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Cars I (you) have owned, and thoughts thereon:-


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My brother used to keep a for-anyone-to-use Mini 850 at my parents' home. This was taken a bit too far for my panicky Mum when she saw the Mini going round the garden and "field" (not much more than an overgrown lawn at the top of the garden) filled with her grandchildren. Mum couldn't work out who was driving and nearly had apoplexy when she realised it was my 11-year-old daughter who was taking the little ones for a drive!

I was right proud of her.

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...."The bloke should be used as advertising material for Citroën. A car was not a car if it was not a Citroën !.......

As a long-term Citroën fan - I can completely empathise. I've had GS's, BX's (fourteen in all - still have one in the fleet), ZX's, Synergie, XM's and a Xantia... and if you want economical, comfortable reliable driving in France, in a car that costs peanuts, get a cared-for BX... they are remarkable cars but now, as the youngest will be 17 years old, they are gradually getting thin on the ground. (OK I'm slightly biased). :)

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I guess we were just unlucky. I've had one or two duff cars among the considerable number I have owned over the years but the Citroen GS definitely ranked amongst the worst. In fact, I think it was THE worst. Put me off Citroens for life.

My opinion wasn't changed when my sister-in-law bought a later Citroen (ZX? or something like) and, as it spent more time back at the garage than with her, she suggested they kept it permanently and she exchanged it for another make.
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We bought my son a deux chevaux for his seventeenth (cheapest insurance), a kind of bitter sweet pill for him, loved the freedom but thought the car was beneath contempt, and he (again) tested it to destruction in just about every way, collecting a speeding ticket on the way, of which he was quite proud; with a little fettling it continued to perform despite his treatment, each time it needed fixing, a visit to the local specialist and we were entreated with, ''I've got that bit, you can do that easily'' and so we did, now years later he is still earning pints at the bar with improbable tales of their exploits.[:)] Result.
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The first car that I can remember my father owning was a Hudson Terraplane, no idea of year or model. This died just over the brow of a hump backed bridge near the Four Ashes at Takely.

Next was a ?1953 Humber Hawk. The most interesting feature being the brakes declining to work during and just after heavy rain. Following an excursion through a hedgerow and field it had to go.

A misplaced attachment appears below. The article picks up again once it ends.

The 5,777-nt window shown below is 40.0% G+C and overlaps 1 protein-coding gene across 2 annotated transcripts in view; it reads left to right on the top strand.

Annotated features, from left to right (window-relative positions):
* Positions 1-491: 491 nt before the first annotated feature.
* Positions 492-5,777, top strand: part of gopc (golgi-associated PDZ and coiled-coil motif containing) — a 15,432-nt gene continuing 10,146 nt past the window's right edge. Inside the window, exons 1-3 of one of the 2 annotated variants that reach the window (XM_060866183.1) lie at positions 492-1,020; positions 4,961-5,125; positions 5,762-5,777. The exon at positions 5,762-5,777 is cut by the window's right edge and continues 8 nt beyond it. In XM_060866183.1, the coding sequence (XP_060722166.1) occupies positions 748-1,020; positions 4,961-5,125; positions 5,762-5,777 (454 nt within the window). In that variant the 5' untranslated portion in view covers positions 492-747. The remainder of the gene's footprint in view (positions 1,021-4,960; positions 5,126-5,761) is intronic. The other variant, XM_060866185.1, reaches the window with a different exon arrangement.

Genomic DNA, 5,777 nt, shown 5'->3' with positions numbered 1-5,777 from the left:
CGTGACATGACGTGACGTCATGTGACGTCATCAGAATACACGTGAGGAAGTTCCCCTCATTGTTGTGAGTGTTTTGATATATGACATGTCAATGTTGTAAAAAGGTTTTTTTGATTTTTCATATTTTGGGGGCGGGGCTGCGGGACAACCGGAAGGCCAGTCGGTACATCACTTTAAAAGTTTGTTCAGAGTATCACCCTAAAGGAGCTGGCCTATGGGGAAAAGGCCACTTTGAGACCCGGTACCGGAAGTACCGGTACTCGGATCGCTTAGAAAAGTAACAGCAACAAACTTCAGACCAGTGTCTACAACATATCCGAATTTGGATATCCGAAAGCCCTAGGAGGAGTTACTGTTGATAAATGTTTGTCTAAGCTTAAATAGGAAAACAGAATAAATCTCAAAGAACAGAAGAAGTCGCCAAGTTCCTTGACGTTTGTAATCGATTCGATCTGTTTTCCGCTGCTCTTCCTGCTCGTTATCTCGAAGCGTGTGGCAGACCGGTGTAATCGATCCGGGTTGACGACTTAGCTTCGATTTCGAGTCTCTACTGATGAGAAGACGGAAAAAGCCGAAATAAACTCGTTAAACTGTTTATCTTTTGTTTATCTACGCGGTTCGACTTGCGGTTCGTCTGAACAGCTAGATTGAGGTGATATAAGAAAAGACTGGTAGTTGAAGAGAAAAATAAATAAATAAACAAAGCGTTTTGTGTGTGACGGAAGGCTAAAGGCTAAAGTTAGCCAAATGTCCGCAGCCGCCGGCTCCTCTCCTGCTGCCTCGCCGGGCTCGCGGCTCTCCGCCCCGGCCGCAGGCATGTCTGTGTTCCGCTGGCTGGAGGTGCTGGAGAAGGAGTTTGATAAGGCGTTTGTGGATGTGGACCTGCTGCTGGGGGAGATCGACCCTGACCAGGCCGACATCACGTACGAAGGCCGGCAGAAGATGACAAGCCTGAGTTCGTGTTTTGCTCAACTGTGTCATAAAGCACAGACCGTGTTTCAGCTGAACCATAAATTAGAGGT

Then a brand new car, a 1957 Ford Zephyr. The seats were covered in shiny, see-through plastic with a most unpleasant odour on a hot day. I blame this for my bouts of car sickness. Not the most reliable of cars it was a *** to start in damp weather. Finally cured by hanging a low-wattage light bulb switched on in the engine bay whenever the car was not in use. One of the front windows would stick in the closed postion - turing the handle without effect until suddenly the window crashed down but it didn't break.

In 1962 my father began his love affair with Mercedes-Benz that lasted till his death in 1980.

1956 220A

???? 220S

???? 220 SE

1966 230SL with (in my opinion) a pointless auto gearbox

When I passed my driving test and bought my first car with my father's words loud in my ears "from now on you will always have your hand in your pocket". My own cars were a motley bunch beginning with a

1953 Ford Popular E93A, sit up and beg, 1172cc side valve engine, 3 speed gearbox and top speed of about 50 mph even if pushed over Beachy Head. The 450/17 cross ply tyres made for interesting driving on greasy roads. Combine this with rod operated brakes and I quickly learned to think ahead (most of the time).

The best undoubtedly was a 1971(?) BMW 2002 bought in 1978. The limiting factor in cornering being the nut holding the wheel. Much to my father's disgust it would beat his 230SL easily from a standing start, out corner it  though my car started to run out of puff at 70mph or so. Sadly in 1980 it developed an irritating intermittent electrical fault that proved impossible to track down so it had to go.

The best value buy was a 1989 Peugeot 305 that I bought from a firm of liquidators in 1993 for just £400. Though pretty rough it was fixed for another £400 and I drove for over 50,000 miles over the next 4 years, finally selling it for £800.


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